subscribe Support our award-winning journalism. The Premium package (digital only) is R30 for the first month and thereafter you pay R129 p/m now ad-free for all subscribers.
Subscribe now

The National Health Insurance (NHI) in its current form will not provide universal healthcare to the residents of Gauteng but will nationalise healthcare and create fertile ground for corruption and poor management, similar to what we saw during the Life Esidimeni tragedy and the personal protective equipment (PPE) tender scandal, both of which were caused by the ANC government.

This is despite the government’s claim that it will reshape healthcare in SA, guaranteeing universal health coverage and addressing historical socioeconomic disparities.

The DA’s position is clear: we remain committed to the principle of universal access to healthcare for all citizens. However, the signing of this unconstitutional bill, despite widespread opposition, is nothing more than a political tactic by the uncaring ANC government that has no idea how to cope with healthcare’s complexity and demands.

In Gauteng, where the public health sector is in disarray, this bill would have a devastating impact and further collapse the already disintegrating healthcare system; all the while, premier Panyaza Lesufi makes false claims of “improvement” in the provision of healthcare services.

Prof Alex van den Heever of the Wits School of Governance shares our belief that the NHI programme would lead to corruption. He notes that “the possibilities for corruption are endless. People are concerned because they feel this is largely the purpose behind it — that this is not intended to improve healthcare. It is about vested interests [of people] who have an interest in essentially capturing parts of the state. It would be naive to think otherwise.”

This analysis could not be more accurate based on what we have witnessed in Gauteng. The assassination of Babita Deokaran,  a whistle-blower, days after exposing large-scale suspected corruption at Tembisa Hospital in Ekurhuleni, was a stark reminder of how rife corruption has become in the Gauteng healthcare system. She discovered over R800m in transactions that she suspected were fraudulent and tried to prevent a further R100m in suspicious payments from being processed.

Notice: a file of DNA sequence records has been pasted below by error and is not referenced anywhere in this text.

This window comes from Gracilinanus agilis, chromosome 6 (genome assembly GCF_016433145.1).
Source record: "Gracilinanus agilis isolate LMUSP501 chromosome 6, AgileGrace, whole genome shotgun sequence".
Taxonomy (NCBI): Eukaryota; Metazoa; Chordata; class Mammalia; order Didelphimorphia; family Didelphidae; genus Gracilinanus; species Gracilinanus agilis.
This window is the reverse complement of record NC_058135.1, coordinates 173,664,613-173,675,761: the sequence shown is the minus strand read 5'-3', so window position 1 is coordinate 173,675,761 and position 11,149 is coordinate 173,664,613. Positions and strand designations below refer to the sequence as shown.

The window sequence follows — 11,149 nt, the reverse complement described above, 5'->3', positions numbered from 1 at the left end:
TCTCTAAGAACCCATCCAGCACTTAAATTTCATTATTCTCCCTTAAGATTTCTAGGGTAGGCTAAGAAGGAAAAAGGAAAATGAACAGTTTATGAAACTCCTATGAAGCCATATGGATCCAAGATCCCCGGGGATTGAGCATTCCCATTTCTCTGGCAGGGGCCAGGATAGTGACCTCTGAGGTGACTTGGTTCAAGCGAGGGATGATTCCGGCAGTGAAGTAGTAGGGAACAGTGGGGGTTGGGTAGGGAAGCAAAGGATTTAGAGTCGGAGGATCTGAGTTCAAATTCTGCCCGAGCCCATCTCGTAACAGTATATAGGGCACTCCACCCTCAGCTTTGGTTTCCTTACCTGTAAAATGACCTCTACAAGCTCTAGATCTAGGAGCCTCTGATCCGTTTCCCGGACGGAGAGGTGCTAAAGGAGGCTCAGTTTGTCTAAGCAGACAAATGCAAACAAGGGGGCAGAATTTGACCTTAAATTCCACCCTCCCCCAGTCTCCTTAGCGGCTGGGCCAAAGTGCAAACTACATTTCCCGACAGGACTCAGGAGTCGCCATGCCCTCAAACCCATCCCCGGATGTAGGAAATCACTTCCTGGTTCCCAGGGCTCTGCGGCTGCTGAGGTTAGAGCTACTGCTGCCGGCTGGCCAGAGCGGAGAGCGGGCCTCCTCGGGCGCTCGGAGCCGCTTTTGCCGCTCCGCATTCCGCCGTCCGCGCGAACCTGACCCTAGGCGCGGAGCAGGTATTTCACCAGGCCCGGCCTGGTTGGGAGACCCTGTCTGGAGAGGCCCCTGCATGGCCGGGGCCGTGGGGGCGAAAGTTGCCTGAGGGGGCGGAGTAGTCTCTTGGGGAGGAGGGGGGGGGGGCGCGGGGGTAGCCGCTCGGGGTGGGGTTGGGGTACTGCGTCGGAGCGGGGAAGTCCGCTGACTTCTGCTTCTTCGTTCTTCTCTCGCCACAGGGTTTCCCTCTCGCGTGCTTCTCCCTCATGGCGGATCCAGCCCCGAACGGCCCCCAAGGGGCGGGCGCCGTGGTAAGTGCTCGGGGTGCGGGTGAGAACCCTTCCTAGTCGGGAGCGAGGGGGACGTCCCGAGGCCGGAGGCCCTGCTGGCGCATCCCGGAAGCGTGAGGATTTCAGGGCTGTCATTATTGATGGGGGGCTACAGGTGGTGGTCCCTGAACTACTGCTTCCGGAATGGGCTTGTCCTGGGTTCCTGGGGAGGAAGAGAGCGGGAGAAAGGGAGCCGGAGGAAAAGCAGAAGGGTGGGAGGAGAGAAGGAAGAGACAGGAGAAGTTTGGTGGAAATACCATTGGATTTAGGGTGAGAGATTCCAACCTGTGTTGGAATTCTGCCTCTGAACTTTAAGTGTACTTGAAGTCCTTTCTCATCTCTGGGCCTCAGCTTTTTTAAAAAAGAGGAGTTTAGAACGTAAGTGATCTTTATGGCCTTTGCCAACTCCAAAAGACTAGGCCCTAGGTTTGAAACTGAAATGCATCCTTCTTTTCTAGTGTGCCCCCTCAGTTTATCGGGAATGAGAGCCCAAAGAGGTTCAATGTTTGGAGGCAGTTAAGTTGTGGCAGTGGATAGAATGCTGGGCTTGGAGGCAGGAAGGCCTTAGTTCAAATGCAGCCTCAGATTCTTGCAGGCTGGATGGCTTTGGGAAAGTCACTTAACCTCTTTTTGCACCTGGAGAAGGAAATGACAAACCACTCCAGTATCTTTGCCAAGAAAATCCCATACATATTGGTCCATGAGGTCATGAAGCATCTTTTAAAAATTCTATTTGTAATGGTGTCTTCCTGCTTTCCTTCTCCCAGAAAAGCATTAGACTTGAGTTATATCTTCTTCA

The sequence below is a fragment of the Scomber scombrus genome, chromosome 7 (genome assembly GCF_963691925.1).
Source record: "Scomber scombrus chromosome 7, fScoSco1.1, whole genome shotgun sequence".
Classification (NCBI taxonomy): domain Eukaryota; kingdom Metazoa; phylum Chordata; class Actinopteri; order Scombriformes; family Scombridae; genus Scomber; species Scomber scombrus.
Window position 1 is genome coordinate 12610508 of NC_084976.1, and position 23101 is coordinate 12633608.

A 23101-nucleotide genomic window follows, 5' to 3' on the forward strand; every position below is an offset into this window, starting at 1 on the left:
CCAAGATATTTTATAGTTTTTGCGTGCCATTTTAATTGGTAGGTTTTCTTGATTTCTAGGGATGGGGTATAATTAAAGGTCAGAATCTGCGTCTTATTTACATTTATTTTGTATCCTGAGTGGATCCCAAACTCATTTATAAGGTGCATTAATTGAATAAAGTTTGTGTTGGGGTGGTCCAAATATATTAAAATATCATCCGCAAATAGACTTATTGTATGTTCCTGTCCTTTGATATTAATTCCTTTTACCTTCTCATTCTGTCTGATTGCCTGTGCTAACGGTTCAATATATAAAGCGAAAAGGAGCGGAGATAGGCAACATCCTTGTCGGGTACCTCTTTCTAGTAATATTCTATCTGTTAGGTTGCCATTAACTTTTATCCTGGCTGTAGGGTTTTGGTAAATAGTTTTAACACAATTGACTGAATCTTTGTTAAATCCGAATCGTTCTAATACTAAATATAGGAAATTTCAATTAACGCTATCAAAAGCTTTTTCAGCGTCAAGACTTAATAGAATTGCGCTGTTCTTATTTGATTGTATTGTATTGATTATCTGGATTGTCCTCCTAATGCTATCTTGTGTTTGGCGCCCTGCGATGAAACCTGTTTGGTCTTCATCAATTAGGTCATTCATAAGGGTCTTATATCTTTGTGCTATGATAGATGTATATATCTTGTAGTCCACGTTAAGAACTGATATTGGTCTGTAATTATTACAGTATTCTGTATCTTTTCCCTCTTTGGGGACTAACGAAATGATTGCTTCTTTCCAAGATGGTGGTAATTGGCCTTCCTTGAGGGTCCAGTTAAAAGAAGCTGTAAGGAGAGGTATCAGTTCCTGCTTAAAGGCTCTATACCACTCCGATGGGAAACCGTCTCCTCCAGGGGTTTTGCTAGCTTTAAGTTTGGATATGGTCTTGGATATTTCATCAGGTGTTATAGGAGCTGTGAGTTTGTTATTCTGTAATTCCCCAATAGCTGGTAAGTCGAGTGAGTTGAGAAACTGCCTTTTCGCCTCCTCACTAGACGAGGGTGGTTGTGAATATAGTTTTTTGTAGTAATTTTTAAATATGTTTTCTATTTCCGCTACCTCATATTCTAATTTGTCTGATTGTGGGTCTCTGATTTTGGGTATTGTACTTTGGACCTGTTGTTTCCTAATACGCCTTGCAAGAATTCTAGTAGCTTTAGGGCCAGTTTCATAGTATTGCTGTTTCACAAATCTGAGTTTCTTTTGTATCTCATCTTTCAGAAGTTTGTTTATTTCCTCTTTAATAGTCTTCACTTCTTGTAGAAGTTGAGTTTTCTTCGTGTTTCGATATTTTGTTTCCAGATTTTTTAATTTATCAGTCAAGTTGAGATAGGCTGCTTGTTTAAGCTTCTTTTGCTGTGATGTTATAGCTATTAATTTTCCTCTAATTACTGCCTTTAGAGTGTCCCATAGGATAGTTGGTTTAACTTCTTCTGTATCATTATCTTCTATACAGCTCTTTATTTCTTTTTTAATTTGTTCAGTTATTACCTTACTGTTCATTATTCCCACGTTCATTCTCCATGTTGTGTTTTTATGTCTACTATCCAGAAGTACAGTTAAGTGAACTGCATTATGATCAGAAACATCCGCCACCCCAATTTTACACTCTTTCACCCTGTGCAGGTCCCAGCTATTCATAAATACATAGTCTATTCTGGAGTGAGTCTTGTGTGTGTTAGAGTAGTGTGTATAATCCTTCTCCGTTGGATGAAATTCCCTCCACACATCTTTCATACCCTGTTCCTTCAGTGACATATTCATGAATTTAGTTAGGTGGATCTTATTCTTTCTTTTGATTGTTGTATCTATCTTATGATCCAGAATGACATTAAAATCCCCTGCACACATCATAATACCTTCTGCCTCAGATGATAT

Tembisa Hospital has a severe shortage of nurses and fails to meet international healthcare norms and standards. The money embezzled from the department could have funded new nurses’ salaries and improved healthcare services.

Corrupt practices within the Gauteng health sector are compounded by crumbling infrastructure. A recent example is the Leratong Hospital on the West Rand, where the ceiling collapsed in November last year. Though no-one was injured, the incident resulted in the cancellation or deferral of many surgeries. This is one of many examples highlighting the problem of poor maintenance in our public hospitals, which are becoming hazardous for staff and patients.

Furthermore, Gauteng residents face risks as ambulances take too long to respond. According to the health department’s third-quarter report, Emergency Medical Services (EMS) was allocated R362m and spent R557m. Nevertheless, only 61% of priority 1 calls in urban areas were attended to within 30 minutes, compared with the 85% target. Meanwhile, 90% of priority 1 calls in rural areas were dealt with within 60 minutes, compared with the 100% target. It is scandalous that lives are lost due to poor ambulance response times, despite the large amount of money spent.

Another concern is with antiretroviral treatment (ART) for HIV/Aids. Instead of the 95% target, the adherence rate for adult ART was 65.6%, while viral suppression was 67% in the quarter under review. Patient follow-up has been attributed to this shortfall. A caring government would encourage adherence to treatment throughout the counselling phase and educate patients on the necessity of viral load collection and suppression.

It is also disconcerting that hundreds of cancer patients at Charlotte Maxeke Johannesburg Hospital are suffering because a treatment deal between the department and private hospitals is still pending, despite the R784m budgeted for this in April 2023. It is puzzling that the department has not resolved this issue, given that a tender was issued in October 2023 for the outsourcing of radiation services for cancer patients.

The DA’s alternative model to the NHI will ensure sustainable access to healthcare by reforming the current district management system through governance reform. By combining the strengths of the private and public sectors, the government can ensure that every South African has access to high-quality healthcare without raising the tax burden.

The DA is dedicated to making systems work, not creating an illusion. With Gauteng residents’ support in the upcoming elections, we can work towards creating a healthcare system that truly puts people’s needs first and provides the best care possible.

• Msimanga is the DA’s Gauteng premier candidate.

subscribe Support our award-winning journalism. The Premium package (digital only) is R30 for the first month and thereafter you pay R129 p/m now ad-free for all subscribers.
Subscribe now

Would you like to comment on this article?
Sign up (it's quick and free) or sign in now.

Speech Bubbles

Please read our Comment Policy before commenting.